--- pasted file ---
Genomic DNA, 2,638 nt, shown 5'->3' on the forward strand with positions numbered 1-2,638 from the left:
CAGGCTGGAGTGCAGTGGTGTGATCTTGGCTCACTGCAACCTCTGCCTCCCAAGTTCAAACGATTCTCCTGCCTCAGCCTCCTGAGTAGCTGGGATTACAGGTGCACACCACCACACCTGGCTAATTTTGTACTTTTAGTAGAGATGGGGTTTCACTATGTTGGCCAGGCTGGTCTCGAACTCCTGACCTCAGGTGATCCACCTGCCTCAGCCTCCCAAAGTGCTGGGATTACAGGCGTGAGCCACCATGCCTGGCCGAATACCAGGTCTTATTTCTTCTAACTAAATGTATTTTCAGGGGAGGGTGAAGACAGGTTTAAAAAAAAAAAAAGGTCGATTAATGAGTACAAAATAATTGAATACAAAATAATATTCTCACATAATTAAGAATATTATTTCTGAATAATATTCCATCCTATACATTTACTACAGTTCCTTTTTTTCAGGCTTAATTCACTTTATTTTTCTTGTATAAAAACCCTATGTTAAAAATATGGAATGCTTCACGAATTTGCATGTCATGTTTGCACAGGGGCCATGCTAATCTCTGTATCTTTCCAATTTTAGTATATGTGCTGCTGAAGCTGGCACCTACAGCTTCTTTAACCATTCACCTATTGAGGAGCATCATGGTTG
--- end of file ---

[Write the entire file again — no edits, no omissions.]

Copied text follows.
Genomic DNA, 2,638 nt, shown 5'->3' on the forward strand with positions numbered 1-2,638 from the left:
CAGGCTGGAGTGCAGTGGTGTGATCTTGGCTCACTGCAACCTCTGCCTCCCAAGTTCAAACGATTCTCCTGCCTCAGCCTCCTGAGTAGCTGGGATTACAGGTGCACACCACCACACCTGGCTAATTTTGTACTTTTAGTAGAGATGGGGTTTCACTATGTTGGCCAGGCTGGTCTCGAACTCCTGACCTCAGGTGATCCACCTGCCTCAGCCTCCCAAAGTGCTGGGATTACAGGCGTGAGCCACCATGCCTGGCCGAATACCAGGTCTTATTTCTTCTAACTAAATGTATTTTCAGGGGAGGGTGAAGACAGGTTTAAAAAAAAAAAAAGGTCGATTAATGAGTACAAAATAATTGAATACAAAATAATATTCTCACATAATTAAGAATATTATTTCTGAATAATATTCCATCCTATACATTTACTACAGTTCCTTTTTTTCAGGCTTAATTCACTTTATTTTTCTTGTATAAAAACCCTATGTTAAAAATATGGAATGCTTCACGAATTTGCATGTCATGTTTGCACAGGGGCCATGCTAATCTCTGTATCTTTCCAATTTTAGTATATGTGCTGCTGAAGCTGGCACCTACAGCTTCTTTAACCATTCACCTATTGAGGAGCATCATGGTTG